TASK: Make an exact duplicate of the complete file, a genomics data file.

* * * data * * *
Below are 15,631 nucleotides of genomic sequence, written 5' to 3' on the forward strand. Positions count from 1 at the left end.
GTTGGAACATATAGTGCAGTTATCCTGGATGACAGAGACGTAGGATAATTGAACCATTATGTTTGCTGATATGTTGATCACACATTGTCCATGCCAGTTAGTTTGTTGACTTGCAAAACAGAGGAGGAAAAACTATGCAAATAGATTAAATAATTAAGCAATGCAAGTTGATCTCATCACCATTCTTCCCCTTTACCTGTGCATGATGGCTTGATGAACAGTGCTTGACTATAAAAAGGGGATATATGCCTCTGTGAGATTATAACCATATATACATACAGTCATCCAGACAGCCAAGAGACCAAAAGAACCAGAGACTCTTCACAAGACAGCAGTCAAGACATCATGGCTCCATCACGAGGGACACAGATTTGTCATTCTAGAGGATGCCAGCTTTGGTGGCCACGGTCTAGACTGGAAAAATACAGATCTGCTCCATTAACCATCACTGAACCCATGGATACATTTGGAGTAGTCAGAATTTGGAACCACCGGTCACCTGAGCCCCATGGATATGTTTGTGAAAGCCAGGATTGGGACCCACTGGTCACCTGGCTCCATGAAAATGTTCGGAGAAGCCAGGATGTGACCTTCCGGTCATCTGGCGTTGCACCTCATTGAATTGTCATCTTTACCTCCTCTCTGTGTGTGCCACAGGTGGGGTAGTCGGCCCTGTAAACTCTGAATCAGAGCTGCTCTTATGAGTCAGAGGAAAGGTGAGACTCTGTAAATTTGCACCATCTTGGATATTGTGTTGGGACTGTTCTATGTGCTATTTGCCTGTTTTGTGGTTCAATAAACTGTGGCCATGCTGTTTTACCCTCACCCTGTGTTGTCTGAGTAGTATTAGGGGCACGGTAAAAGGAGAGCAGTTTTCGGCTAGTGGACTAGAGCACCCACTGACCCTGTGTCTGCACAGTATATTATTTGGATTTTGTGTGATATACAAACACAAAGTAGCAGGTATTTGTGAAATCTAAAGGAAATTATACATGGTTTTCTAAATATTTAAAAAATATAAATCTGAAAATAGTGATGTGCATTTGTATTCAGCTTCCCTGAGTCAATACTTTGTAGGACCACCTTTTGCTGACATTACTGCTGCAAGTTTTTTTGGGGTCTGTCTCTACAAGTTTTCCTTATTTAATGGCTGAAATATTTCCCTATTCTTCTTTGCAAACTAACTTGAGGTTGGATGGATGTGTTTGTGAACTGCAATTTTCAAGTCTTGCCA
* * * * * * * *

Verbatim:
Below are 15,631 nucleotides of genomic sequence, written 5' to 3' on the forward strand. Positions count from 1 at the left end.
GTTGGAACATATAGTGCAGTTATCCTGGATGACAGAGACGTAGGATAATTGAACCATTATGTTTGCTGATATGTTGATCACACATTGTCCATGCCAGTTAGTTTGTTGACTTGCAAAACAGAGGAGGAAAAACTATGCAAATAGATTAAATAATTAAGCAATGCAAGTTGATCTCATCACCATTCTTCCCCTTTACCTGTGCATGATGGCTTGATGAACAGTGCTTGACTATAAAAAGGGGATATATGCCTCTGTGAGATTATAACCATATATACATACAGTCATCCAGACAGCCAAGAGACCAAAAGAACCAGAGACTCTTCACAAGACAGCAGTCAAGACATCATGGCTCCATCACGAGGGACACAGATTTGTCATTCTAGAGGATGCCAGCTTTGGTGGCCACGGTCTAGACTGGAAAAATACAGATCTGCTCCATTAACCATCACTGAACCCATGGATACATTTGGAGTAGTCAGAATTTGGAACCACCGGTCACCTGAGCCCCATGGATATGTTTGTGAAAGCCAGGATTGGGACCCACTGGTCACCTGGCTCCATGAAAATGTTCGGAGAAGCCAGGATGTGACCTTCCGGTCATCTGGCGTTGCACCTCATTGAATTGTCATCTTTACCTCCTCTCTGTGTGTGCCACAGGTGGGGTAGTCGGCCCTGTAAACTCTGAATCAGAGCTGCTCTTATGAGTCAGAGGAAAGGTGAGACTCTGTAAATTTGCACCATCTTGGATATTGTGTTGGGACTGTTCTATGTGCTATTTGCCTGTTTTGTGGTTCAATAAACTGTGGCCATGCTGTTTTACCCTCACCCTGTGTTGTCTGAGTAGTATTAGGGGCACGGTAAAAGGAGAGCAGTTTTCGGCTAGTGGACTAGAGCACCCACTGACCCTGTGTCTGCACAGTATATTATTTGGATTTTGTGTGATATACAAACACAAAGTAGCAGGTATTTGTGAAATCTAAAGGAAATTATACATGGTTTTCTAAATATTTAAAAAATATAAATCTGAAAATAGTGATGTGCATTTGTATTCAGCTTCCCTGAGTCAATACTTTGTAGGACCACCTTTTGCTGACATTACTGCTGCAAGTTTTTTTGGGGTCTGTCTCTACAAGTTTTCCTTATTTAATGGCTGAAATATTTCCCTATTCTTCTTTGCAAACTAACTTGAGGTTGGATGGATGTGTTTGTGAACTGCAATTTTCAAGTCTTGCCA